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When I began my study of the geopolitics of energy, which pre-dates the existence of this blog, I quickly became convinced that technological innovation was about to unleash a new era of petroleum production – both globally and, in particular, in the United States and Canada.  It was controversial 5 years ago (and remains so today among some), but the facts are becoming increasingly clear.  What was scoffed at in 2007 is embraced by the mainstream in 2012.  Harvard University’s Belfer Center last month published a study by Leonardo Maugeri that concludes we are, indeed, in the midst of a massive increase in oil production:

Contrary to what most people believe, oil supply capacity is growing worldwide at such an unprecedented level that it might outpace consumption. This could lead to a glut of overproduction and a steep dip in oil prices.

Based on original, bottom-up, field-by-field analysis of most oil exploration and development projects in the world, this paper suggests that an unrestricted, additional production (the level of production targeted by each single project, according to its schedule, unadjusted for risk) of more than 49 million barrels per day of oil (crude oil and natural gas liquids, or NGLs) is targeted for 2020, the equivalent of more than half the current world production capacity of 93 mbd.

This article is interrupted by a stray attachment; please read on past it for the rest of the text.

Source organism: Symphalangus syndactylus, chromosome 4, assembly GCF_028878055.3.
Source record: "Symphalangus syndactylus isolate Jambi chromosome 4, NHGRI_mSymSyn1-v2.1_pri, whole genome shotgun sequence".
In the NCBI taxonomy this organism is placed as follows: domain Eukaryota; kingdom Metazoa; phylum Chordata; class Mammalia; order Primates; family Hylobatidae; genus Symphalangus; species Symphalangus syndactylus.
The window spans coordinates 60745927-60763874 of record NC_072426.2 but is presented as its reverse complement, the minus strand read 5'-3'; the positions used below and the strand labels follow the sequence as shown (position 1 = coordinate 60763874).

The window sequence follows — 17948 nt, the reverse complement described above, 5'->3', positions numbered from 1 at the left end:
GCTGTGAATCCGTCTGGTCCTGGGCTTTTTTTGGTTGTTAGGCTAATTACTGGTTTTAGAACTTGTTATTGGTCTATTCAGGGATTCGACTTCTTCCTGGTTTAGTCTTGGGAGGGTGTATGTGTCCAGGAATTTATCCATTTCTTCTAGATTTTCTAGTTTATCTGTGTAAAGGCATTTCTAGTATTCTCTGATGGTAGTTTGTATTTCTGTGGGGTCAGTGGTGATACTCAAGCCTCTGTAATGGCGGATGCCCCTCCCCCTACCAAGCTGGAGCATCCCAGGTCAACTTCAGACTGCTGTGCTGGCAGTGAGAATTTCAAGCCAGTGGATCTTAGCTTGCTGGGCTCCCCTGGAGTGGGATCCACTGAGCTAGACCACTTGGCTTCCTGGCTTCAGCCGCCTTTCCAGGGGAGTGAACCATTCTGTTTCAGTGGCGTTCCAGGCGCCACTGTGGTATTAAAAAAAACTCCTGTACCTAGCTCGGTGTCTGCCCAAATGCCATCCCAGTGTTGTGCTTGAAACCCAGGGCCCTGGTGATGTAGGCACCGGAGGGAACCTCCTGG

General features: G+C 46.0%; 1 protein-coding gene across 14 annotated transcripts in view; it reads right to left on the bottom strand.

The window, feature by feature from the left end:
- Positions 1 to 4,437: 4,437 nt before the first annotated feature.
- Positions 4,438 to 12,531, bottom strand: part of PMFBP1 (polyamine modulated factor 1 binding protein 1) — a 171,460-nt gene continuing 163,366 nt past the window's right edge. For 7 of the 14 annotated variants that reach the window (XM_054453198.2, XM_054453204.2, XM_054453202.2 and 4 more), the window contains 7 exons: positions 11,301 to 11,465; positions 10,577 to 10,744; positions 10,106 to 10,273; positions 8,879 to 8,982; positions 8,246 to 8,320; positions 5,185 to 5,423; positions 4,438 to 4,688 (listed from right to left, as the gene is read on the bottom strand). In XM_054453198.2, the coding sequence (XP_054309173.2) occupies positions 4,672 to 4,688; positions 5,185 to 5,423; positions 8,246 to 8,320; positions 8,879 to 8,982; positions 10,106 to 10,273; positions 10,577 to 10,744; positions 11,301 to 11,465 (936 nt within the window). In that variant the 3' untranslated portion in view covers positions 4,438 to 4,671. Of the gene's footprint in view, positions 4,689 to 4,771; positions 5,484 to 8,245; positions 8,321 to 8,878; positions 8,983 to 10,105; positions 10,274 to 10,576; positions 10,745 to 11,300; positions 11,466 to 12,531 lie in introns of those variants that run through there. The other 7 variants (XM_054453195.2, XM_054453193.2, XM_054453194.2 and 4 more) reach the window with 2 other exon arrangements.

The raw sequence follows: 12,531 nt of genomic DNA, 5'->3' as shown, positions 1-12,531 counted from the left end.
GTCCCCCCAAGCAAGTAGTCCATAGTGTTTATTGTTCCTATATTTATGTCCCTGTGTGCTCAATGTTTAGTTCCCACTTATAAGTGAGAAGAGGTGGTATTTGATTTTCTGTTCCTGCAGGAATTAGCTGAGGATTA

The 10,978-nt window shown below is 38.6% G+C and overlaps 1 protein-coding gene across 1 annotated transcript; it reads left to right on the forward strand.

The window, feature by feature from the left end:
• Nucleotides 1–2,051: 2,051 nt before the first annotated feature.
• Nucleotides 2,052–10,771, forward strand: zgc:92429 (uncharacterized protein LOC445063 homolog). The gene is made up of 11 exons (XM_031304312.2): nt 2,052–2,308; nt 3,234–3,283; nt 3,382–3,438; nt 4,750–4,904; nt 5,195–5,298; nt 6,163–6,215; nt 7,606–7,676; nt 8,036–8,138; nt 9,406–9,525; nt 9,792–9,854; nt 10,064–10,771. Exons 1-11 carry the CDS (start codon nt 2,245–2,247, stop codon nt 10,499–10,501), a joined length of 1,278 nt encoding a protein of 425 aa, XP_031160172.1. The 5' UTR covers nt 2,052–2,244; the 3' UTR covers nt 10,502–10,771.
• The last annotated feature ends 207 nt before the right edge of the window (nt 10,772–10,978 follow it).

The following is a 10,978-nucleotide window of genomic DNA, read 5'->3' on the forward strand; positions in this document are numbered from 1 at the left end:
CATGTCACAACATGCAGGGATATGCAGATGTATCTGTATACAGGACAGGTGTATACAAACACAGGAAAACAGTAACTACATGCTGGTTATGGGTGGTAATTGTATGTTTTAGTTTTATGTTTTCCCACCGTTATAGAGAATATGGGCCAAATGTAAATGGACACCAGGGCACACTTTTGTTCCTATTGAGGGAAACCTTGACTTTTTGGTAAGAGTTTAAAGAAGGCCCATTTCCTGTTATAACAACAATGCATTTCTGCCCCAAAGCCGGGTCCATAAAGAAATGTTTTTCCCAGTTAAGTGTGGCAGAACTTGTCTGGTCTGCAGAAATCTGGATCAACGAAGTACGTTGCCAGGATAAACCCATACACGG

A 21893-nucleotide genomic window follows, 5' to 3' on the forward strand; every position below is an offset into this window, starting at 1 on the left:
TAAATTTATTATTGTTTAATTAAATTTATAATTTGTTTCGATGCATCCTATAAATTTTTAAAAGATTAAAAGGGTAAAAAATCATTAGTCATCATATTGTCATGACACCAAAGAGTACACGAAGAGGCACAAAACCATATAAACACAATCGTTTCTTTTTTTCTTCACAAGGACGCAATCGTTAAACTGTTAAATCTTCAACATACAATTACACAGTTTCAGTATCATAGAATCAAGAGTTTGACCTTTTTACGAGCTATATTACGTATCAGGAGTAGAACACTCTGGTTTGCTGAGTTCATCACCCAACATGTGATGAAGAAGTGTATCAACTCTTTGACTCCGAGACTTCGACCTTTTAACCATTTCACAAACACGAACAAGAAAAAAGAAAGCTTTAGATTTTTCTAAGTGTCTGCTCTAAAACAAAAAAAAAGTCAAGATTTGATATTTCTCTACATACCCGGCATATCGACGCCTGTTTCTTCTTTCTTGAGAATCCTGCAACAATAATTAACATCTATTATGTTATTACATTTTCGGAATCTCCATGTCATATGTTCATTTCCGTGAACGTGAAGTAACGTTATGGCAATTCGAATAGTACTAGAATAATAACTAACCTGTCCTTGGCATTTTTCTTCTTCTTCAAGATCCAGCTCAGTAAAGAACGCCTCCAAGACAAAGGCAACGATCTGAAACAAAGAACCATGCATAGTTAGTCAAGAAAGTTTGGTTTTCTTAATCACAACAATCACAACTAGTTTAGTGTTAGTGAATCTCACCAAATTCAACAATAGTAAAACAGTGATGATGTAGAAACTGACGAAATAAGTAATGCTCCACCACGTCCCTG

After adjusting this substantial figure considering the risk factors affecting the actual accomplishment of the projects on a country-by-country basis, the additional production that could come by 2020 is about 29 mbd. Factoring in depletion rates of currently producing oilfields and their “reserve growth” (the estimated increases in crude oil, natural gas, and natural gas liquids that could be added to existing reserves through extension, revision, improved recovery efficiency, and the discovery of new pools or reservoirs), the net additional production capacity by 2020 could be 17.6 mbd, yielding a world oil production capacity of 110.6 mbd by that date – as shown in Figure 1. This would represent the most significant increase in any decade since the 1980s.

And, if anything, Maugeri is under-selling the potential.  He includes shale oil (like that found in the Bakken and Eagle Ford formations) but not oil shale -the massive kerogen resources found primarily in Utah and Colorado.  As discussed earlier this week, this is a non-controversial choice by Maugeri because processing oil shale presents particular economic and environmental challenges.   However, I believe that we are as close to solving those problems now as we were with shale oil a decade ago; and, if the oil shale problem is engineered to a solution, then the United States will become – at once – the worlds largest consumer, producer and exporter of petroleum products.